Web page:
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Abstract: FR-PO862

The Effect of Pregnancy and Delivery on Renal Prognosis in Patients with Autosomal Dominant Polycystic Kidney Disease

Session Information

Category: Women's Health and Kidney Diseases

  • 2200 Women's Health and Kidney Diseases


  • Oba, Yuki, Toranomon Byoin Bunin, Kawasaki, Kanagawa, Japan

Autosomal dominant polycystic kidney disease (ADPKD) is a frequent inherited renal disease, which is caused by PKD1 and PKD2 gene abnormalities and results in the progressive development and enlargement of numerous cysts in the bilateral kidneys, leading to progressive deterioration of renal function and end-stage renal failure. It has been reported that the pregnancy and delivery rates of women with ADPKD are similar to those without it in terms of fertility, miscarriage, stillbirth, and fetal complications. On the other hand, it has also been reported that the hypertensive disorders of pregnancy (HDP) are higher and the risk of renal failure is higher in women with ADPKD. This result may lead ADPKD women who wish to have a baby to hesitate in pregnancy and delivery. This study aims to determine whether the development of HDP affects renal function after delivery in women with ADPKD.


We performed a questionnaire on pregnancy and delivery to obtain clinical data and circumstances around women with ADPKD. The primary outcome was renal failure, with or without induction of dialysis. Survival analysis was performed to evaluate whether the primary endpoint is HDP with Cox proportional hazards analysis. Factors associated with the risk of the primary outcome will be evaluated using univariate and multivariate logistic analysis.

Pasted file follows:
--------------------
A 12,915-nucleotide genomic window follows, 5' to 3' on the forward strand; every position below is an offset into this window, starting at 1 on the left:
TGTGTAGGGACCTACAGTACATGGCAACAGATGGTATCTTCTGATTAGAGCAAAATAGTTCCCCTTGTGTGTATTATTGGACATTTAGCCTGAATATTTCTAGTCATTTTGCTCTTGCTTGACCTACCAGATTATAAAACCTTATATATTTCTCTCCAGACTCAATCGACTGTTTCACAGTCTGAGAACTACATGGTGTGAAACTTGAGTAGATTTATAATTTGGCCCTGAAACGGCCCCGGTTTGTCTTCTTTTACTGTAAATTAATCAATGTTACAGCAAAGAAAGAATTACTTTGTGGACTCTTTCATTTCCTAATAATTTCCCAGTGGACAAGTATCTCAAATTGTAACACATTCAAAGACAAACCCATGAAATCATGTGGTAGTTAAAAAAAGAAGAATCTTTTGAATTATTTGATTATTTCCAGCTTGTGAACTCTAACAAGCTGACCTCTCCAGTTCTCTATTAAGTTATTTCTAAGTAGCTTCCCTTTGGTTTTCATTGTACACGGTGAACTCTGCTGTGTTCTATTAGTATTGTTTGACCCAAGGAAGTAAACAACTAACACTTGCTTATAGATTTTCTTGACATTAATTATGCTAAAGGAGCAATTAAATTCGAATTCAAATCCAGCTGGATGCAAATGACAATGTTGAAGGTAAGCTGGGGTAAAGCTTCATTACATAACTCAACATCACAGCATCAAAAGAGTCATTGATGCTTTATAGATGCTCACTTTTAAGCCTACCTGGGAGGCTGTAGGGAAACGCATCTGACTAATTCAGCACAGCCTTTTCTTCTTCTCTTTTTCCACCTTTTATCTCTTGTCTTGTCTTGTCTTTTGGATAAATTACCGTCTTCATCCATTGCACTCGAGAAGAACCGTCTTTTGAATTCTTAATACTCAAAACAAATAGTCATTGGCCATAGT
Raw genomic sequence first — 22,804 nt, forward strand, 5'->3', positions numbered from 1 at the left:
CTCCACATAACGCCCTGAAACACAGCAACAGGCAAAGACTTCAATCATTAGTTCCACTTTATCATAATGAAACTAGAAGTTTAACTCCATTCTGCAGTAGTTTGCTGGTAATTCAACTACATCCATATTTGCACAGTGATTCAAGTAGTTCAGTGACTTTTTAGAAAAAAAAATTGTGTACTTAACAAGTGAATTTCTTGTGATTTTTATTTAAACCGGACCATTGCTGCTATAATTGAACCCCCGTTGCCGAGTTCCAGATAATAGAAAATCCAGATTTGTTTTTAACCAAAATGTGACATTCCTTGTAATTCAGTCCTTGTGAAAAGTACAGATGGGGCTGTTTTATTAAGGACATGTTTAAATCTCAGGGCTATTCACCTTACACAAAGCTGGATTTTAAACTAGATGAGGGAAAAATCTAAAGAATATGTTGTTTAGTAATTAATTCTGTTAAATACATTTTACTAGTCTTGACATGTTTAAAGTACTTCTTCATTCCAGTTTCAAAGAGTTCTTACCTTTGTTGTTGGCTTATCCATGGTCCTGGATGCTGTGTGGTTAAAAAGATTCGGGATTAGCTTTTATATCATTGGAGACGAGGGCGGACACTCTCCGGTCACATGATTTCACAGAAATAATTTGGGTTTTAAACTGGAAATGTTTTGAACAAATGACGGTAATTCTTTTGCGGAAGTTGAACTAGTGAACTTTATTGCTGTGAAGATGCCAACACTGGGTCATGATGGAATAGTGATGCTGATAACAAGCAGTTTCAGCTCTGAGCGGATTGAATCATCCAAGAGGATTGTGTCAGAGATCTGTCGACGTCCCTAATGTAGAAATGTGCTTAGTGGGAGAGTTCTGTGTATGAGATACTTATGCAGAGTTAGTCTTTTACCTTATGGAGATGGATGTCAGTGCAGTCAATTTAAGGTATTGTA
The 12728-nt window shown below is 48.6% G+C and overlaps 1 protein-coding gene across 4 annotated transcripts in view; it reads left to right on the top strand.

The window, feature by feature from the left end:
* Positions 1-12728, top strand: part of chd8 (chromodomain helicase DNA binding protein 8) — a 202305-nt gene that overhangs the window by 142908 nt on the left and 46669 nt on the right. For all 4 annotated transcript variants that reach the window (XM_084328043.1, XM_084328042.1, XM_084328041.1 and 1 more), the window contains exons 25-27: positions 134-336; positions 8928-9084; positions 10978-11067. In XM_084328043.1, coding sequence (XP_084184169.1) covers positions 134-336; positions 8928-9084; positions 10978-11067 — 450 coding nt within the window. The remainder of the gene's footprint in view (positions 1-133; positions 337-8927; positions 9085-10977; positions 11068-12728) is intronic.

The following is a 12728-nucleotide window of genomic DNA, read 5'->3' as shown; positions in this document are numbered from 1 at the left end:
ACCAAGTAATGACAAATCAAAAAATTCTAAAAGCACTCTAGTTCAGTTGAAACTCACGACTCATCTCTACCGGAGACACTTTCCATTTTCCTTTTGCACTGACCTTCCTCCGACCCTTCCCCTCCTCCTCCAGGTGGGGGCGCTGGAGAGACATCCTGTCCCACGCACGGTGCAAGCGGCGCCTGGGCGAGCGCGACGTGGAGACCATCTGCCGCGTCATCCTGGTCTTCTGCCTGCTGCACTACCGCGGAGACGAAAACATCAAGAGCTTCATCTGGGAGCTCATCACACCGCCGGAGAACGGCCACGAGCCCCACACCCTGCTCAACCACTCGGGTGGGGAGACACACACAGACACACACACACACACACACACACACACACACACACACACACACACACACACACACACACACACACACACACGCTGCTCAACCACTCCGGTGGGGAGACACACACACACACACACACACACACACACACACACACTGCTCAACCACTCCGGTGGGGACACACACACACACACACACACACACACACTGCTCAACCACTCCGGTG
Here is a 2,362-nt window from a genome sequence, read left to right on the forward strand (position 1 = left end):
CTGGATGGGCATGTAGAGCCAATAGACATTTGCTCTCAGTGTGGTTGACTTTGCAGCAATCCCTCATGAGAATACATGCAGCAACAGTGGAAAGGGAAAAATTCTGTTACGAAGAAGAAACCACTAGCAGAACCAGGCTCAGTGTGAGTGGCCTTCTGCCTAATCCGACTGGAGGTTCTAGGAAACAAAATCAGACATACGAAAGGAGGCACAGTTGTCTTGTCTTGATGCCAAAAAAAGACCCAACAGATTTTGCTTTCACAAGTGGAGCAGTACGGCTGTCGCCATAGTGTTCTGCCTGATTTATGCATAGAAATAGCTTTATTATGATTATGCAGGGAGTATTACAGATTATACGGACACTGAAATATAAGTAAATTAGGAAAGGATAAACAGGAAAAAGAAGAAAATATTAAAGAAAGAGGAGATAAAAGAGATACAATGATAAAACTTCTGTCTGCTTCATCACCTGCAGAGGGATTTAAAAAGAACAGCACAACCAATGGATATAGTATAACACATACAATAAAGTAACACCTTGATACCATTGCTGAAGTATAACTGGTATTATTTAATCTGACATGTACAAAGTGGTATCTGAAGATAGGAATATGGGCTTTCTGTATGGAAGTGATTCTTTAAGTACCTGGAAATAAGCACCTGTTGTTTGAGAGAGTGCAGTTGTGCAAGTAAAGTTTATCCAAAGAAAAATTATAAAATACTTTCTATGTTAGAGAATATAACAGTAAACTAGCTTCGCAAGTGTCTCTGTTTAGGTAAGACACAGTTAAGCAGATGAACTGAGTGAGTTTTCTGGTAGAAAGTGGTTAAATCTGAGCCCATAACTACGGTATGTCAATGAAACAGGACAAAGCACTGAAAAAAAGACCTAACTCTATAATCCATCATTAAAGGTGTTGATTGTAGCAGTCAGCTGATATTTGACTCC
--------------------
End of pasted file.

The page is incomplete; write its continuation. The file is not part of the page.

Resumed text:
One hundred eighty-three ADPKD women (including 100 patients on hemodialysis) were enrolled in this study. The median age was 58.6 years. The mean age at first delivery was 26.9 years. The average number of births was 2.5. the mean duration from the first delivery to dialysis is 31.7 years. The age of induction of dialysis was 54.4 years. Eighteen percent of the patients developed HDP at the time of first delivery, and 71.4% of the women with a history of HDP developed HDP at the time of second delivery. Although the incidence of HDP was higher than that of the general population in Japan, there was no difference in cumulative renal survival between patients with HDP (n=28) and those without (n=148). (p=0.27, Log-rank test). Multivariate analysis also showed that the presence or absence of HDP was not a risk for poor renal prognosis.


In female patients with ADPKD, the presence of HDP does not affect renal prognosis and accelerate renal failure.